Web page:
Hershel’s daughters quarreled over whether or not it was okay to let go of him. Maggie (Lauren Cohan) was prepared to say goodbye while Beth (Emily Kinney) was not. Maybe Maggie, who was part of Rick’s front line of attack realized that her father is not cut out for this world. It would be easier for her not to have to take care of him. Maybe she’s overwhelmed by it all and would rather see him die quietly than become a walker like her mother. Beth, still young, still sheltered from the ugly and harsh, remained the hopeful one. There is some small similarities to how Andrea and Amy’s relationship was in Season 1. With Hershel surviving, he is now a major liability given his lack of mobility and blood loss and how Beth and Maggie care for their father from this point forward should be something to watch, as well as it affecting Glenn.
Amidst all of this walker-killing action, we got those great, quiet, character building moments back at the jail cells where Hershel nearly died. But rather than draw his unconsciousness for several episodes like Carl last season, The Walking Dead writers have kept the show moving despite the survivors settling into another building. They’ve made sure to keep the adrenaline and blood pumping vigorously through every minute of the first two episodes. The show has embraced the zombie aspect and has satisfied all fronts so far. They continue to keep the show from devolving into a mindless video game, yet never having the drama between characters dominate the show two or three episodes in a row. With respect to what Frank Darabont helped develop, Glen Mazzara and crew have taken The Walking Dead to a new high.
One more update on Rick and Lori’s disintegrating marriage, for those who care. Lori once again gives him Rick the okay to kill the inmates if he believes that it’s best for the group, only to have Rick throw Shane’s death in her face. There are two key conversations for between the characters in “Sick”
Rick: You say this now…
Lori: I know that I’m a shitty wife and I’m not winning any mother of the year awards… but not for one second do I think there’s malice in your heart. You’re not a killer and I know that.
Rick (later): For the record I don’t think you’re a bad mother.
Lori: Life is a different story. Better or worse, right? What are we going to do, hire lawyers, get a divorce and split our assets? I thought you were coming out here to talk about us.
Rick: I’m awful grateful for what you did.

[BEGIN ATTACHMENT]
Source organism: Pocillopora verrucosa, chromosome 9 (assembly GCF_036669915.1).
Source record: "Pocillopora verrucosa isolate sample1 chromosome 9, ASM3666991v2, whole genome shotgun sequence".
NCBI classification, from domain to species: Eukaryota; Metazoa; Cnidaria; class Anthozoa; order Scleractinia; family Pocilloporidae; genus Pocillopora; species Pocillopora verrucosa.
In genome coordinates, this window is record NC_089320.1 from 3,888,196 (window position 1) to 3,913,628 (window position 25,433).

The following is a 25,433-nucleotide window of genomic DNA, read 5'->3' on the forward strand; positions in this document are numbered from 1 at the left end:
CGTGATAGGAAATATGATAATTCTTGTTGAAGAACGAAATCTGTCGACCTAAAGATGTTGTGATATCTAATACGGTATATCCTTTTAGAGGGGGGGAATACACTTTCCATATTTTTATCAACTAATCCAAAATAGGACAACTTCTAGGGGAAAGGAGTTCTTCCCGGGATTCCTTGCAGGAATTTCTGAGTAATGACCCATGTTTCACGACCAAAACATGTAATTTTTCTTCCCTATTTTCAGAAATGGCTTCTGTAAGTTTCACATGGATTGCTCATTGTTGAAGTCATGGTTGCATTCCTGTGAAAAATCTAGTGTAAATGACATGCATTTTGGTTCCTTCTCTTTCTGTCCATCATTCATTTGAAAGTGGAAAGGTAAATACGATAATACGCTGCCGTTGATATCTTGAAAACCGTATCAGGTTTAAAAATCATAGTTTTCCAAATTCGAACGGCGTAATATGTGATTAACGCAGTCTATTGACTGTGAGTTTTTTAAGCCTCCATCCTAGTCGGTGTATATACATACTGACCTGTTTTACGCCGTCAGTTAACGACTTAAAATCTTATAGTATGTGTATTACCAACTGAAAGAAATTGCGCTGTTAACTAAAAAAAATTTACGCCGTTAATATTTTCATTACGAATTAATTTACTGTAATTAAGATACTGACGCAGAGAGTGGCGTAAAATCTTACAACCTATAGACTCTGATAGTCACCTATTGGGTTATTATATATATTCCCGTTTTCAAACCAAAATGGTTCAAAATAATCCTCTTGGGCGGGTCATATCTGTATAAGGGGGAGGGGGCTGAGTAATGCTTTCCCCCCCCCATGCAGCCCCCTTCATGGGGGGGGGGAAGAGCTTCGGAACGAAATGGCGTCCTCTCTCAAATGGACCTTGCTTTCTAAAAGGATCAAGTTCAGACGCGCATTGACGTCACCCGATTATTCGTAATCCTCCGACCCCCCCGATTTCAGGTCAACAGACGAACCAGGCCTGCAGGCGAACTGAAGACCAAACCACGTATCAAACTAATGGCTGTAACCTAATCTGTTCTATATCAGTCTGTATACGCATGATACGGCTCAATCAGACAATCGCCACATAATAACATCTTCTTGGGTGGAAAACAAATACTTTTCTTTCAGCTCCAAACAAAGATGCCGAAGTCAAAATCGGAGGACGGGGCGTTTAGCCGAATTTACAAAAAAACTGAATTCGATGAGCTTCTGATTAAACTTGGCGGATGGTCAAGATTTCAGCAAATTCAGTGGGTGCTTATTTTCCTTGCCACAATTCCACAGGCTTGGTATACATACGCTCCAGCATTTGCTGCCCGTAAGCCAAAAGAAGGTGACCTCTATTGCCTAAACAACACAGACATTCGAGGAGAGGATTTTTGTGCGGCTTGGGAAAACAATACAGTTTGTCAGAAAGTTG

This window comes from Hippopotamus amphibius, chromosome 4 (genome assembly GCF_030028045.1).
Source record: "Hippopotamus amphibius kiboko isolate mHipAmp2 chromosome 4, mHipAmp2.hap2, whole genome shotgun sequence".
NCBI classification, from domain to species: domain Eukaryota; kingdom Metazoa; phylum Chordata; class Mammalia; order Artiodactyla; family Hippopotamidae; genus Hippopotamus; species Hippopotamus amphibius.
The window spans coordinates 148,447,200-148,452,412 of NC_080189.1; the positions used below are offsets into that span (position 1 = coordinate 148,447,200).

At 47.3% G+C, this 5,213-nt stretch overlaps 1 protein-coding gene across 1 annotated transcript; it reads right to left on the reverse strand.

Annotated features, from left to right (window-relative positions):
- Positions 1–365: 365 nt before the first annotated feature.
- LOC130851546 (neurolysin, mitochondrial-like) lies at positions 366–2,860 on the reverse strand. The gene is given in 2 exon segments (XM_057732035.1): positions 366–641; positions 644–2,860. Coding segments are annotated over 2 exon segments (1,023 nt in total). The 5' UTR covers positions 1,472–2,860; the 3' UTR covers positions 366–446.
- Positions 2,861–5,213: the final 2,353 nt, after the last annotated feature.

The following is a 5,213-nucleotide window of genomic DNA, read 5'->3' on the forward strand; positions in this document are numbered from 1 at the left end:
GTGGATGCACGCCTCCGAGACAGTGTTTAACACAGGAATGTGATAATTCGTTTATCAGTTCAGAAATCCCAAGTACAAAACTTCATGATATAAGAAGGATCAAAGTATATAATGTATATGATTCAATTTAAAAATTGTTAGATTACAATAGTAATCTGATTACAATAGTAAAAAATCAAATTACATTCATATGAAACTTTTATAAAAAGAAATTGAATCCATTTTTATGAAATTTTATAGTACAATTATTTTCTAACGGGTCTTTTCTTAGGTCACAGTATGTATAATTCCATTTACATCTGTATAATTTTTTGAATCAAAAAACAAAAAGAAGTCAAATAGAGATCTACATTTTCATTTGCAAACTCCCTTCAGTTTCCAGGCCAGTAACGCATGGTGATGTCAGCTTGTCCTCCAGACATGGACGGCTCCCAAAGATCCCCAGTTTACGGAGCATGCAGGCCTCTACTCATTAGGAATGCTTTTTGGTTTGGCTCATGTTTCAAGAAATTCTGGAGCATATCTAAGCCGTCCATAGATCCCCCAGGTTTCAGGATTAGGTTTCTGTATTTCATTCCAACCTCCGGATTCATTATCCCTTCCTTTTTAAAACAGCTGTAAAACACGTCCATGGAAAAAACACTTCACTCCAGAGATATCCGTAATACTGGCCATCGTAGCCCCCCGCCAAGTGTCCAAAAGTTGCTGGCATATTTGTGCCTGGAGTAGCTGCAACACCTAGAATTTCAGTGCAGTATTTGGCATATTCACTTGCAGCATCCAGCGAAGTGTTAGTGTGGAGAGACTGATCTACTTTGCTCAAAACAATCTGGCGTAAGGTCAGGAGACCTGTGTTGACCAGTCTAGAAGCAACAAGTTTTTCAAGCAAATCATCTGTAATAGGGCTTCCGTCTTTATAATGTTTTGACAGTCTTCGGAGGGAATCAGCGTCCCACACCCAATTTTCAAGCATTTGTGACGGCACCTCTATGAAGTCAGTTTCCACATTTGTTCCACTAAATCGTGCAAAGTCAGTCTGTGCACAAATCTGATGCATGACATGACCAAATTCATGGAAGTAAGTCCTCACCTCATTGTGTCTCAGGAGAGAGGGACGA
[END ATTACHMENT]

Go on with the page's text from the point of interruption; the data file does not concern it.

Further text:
Notice that Rick comforted Lori to support her parenting, but not to wipe away the “shitty wife” comment. He walks away, thanking her for what she did for Hershel but avoided addressing the problems between them. Time has not healed these two, it’s only divided them further apart as Rick continues to think about Lori hooking up with Shane and then egging him on to kill his best friend. I can’t take my eyes off these two and I know the hate directed at Lori has always been high, but I do think Sarah Wayne Callies does a terrific job.
They are playing this relationship out honestly and how both have been true to each character. The tendency in television is to find some artificial repair, but Rick clearly views Lori as just another person in his camp he has to keep alive and there has been little to feel secure about. It’s as if he’s already made the decision the baby is Shane’s and that he cares very little for it. It’s in serious danger.
Then again, the same could be said about every other plot this season.
More Rotting Flesh
• A whole episode with no Michonne! This season is going to balance what happens with the prison and Woodbury, but I’m not going to lie, after a taste of Michonne, I wanted a lot more this episode. Based on the previews for next week, anyone else starving for some katana-splattering action will get their fill.
• Somebody is watchin Carol playing operation with a walker corpse. Who could it be? Morgan and Duane? The Governor?
• It was no surprise to see Carl and Lori snap at each other when he wandered off to get medical supplies but to see Beth snap at Carl to treat his mother better was. And because Carl developed some sort of small crush on Beth he was probably embarrassed.
Lori: We’ll give Carl a safe place to… do whatever he does these days.
• Those rare moments of comedy really help take the seriousness out of the show for a brief time and The Walking Dead really needs that once in a while. The inmates beating on the walkers in prison riot fashion was one that cracked me up.
How do you think Rick handled the inmates? How many of you were like Maggie, hoping for Hershel’s death? Share your thoughts on “Sick” below.